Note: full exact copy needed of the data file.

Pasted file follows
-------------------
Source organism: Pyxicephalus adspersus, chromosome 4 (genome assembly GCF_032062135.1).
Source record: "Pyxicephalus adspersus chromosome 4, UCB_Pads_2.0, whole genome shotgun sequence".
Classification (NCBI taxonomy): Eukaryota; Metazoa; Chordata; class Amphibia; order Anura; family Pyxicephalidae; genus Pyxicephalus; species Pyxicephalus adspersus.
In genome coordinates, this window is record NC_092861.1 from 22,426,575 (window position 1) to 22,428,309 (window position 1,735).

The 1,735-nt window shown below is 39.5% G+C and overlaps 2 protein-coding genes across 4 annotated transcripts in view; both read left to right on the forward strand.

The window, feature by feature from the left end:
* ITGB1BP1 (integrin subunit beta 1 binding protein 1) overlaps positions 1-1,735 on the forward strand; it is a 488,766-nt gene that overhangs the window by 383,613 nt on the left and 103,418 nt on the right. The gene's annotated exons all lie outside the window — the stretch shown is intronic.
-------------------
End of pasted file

Source organism: Pyxicephalus adspersus, chromosome 4 (genome assembly GCF_032062135.1).
Source record: "Pyxicephalus adspersus chromosome 4, UCB_Pads_2.0, whole genome shotgun sequence".
Classification (NCBI taxonomy): Eukaryota; Metazoa; Chordata; class Amphibia; order Anura; family Pyxicephalidae; genus Pyxicephalus; species Pyxicephalus adspersus.
In genome coordinates, this window is record NC_092861.1 from 22,426,575 (window position 1) to 22,428,309 (window position 1,735).

The 1,735-nt window shown below is 39.5% G+C and overlaps 2 protein-coding genes across 4 annotated transcripts in view; both read left to right on the forward strand.

The window, feature by feature from the left end:
* ITGB1BP1 (integrin subunit beta 1 binding protein 1) overlaps positions 1-1,735 on the forward strand; it is a 488,766-nt gene that overhangs the window by 383,613 nt on the left and 103,418 nt on the right. The gene's annotated exons all lie outside the window — the stretch shown is intronic.